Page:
It seems simple doesn’t it? You notice something concerning, book an appointment and head to the doctor to get it checked out. Easy – as a patient all you have to do is get yourself there and the doctor will do the rest.

And yet delays in seeking medical advice, particularly in relation to suspected cancer, are a well-documented occurrence.

We’re particularly interested in this phenomenon as a result of our work with melanoma.

Patient delay in seeking help for melanoma can have a huge impact on outcomes. If melanoma is caught early, at stage 1, it’s curable in around 97% of cases – and a simple procedure (cutting the mole out) can be all that’s needed. If it’s caught later, once it’s had a chance to grow and spread, then survival rates drop as low as 10%. So for melanoma, early detection is key.

So how do we get people to take action sooner? First we have to find out why people delay seeking help.

This report by Cancer Research UK digs deeper into the factors surrounding delay. They found that reasons for patient delays fell into roughly two categories.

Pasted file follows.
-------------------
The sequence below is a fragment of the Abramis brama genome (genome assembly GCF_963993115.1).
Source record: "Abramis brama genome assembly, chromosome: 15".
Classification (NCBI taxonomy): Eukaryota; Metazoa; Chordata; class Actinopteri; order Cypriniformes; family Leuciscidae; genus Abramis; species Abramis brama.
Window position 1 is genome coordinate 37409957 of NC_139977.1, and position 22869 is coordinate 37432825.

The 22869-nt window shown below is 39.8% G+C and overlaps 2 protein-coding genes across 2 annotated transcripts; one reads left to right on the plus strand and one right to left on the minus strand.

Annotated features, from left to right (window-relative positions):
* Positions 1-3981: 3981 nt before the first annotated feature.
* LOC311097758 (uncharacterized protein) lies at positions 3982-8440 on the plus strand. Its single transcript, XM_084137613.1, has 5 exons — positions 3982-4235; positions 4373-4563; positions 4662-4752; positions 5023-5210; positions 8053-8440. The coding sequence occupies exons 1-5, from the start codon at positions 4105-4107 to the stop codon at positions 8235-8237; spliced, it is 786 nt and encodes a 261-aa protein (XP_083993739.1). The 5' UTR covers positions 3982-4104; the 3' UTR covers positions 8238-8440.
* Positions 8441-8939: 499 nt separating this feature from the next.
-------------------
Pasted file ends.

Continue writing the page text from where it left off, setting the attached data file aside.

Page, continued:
The first was a lack of awareness of symptoms. Some people simply weren’t aware of the symptoms – be it a lump, unexpected bleeding, pain or a changing mole.

Lack of awareness is a familiar problem and from a public health point of view it’s a bit more obvious what we have to do – help people understand and remember what to look out for. It’s about education and knowledge sharing.

What’s more intriguing is the second category of reasons for patient delays, relating to attitudes to cancer and to seeking help.

The top three “attitude” reasons for failing to seek help were: being worried about what the doctor might find; assuming it would be difficult to make an appointment; and being worried about wasting the doctor’s time.

For melanoma this can be particularly powerful – a patient may ask themselves all sorts of questions before seeking help.

Is that really a new mole or have I just not noticed it before? Is it changing shape or am I imagining things? What if it’s just a freckle and I’m wasting my doctor’s time? What if it is melanoma – what do I do then?

This is where we want our service to transform patient experience. We want to help people overcome the barriers in those moments by giving them a safe and effective tool to understand their symptoms and make that decision sooner. We aim to make people feel confident when checking their skin. And in that confidence we want to see better outcomes and lives saved.